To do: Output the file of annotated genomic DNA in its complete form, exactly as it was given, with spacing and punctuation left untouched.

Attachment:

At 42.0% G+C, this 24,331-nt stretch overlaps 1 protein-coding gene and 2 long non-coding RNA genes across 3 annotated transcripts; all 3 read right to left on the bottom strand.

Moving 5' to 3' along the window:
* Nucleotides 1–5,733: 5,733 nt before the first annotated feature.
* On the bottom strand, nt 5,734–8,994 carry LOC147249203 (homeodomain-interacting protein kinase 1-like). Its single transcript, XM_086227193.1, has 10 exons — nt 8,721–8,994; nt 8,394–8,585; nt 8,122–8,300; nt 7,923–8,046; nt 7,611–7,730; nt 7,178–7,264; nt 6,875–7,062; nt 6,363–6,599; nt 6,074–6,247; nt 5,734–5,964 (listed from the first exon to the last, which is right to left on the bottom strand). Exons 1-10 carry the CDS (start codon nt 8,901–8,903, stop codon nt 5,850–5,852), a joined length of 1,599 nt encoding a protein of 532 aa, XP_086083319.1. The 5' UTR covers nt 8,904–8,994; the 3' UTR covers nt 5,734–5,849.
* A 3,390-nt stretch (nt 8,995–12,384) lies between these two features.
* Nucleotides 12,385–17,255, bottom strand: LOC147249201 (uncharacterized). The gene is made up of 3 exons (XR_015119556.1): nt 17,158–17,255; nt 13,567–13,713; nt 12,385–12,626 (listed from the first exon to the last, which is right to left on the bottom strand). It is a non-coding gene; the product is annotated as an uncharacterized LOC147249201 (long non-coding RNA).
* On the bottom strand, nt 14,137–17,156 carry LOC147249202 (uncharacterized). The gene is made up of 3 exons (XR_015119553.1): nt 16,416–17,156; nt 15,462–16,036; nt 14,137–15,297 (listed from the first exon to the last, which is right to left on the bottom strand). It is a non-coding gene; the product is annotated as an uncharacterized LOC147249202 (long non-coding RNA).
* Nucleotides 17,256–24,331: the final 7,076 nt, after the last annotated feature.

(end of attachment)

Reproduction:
At 42.0% G+C, this 24,331-nt stretch overlaps 1 protein-coding gene and 2 long non-coding RNA genes across 3 annotated transcripts; all 3 read right to left on the bottom strand.

Moving 5' to 3' along the window:
* Nucleotides 1–5,733: 5,733 nt before the first annotated feature.
* On the bottom strand, nt 5,734–8,994 carry LOC147249203 (homeodomain-interacting protein kinase 1-like). Its single transcript, XM_086227193.1, has 10 exons — nt 8,721–8,994; nt 8,394–8,585; nt 8,122–8,300; nt 7,923–8,046; nt 7,611–7,730; nt 7,178–7,264; nt 6,875–7,062; nt 6,363–6,599; nt 6,074–6,247; nt 5,734–5,964 (listed from the first exon to the last, which is right to left on the bottom strand). Exons 1-10 carry the CDS (start codon nt 8,901–8,903, stop codon nt 5,850–5,852), a joined length of 1,599 nt encoding a protein of 532 aa, XP_086083319.1. The 5' UTR covers nt 8,904–8,994; the 3' UTR covers nt 5,734–5,849.
* A 3,390-nt stretch (nt 8,995–12,384) lies between these two features.
* Nucleotides 12,385–17,255, bottom strand: LOC147249201 (uncharacterized). The gene is made up of 3 exons (XR_015119556.1): nt 17,158–17,255; nt 13,567–13,713; nt 12,385–12,626 (listed from the first exon to the last, which is right to left on the bottom strand). It is a non-coding gene; the product is annotated as an uncharacterized LOC147249201 (long non-coding RNA).
* On the bottom strand, nt 14,137–17,156 carry LOC147249202 (uncharacterized). The gene is made up of 3 exons (XR_015119553.1): nt 16,416–17,156; nt 15,462–16,036; nt 14,137–15,297 (listed from the first exon to the last, which is right to left on the bottom strand). It is a non-coding gene; the product is annotated as an uncharacterized LOC147249202 (long non-coding RNA).
* Nucleotides 17,256–24,331: the final 7,076 nt, after the last annotated feature.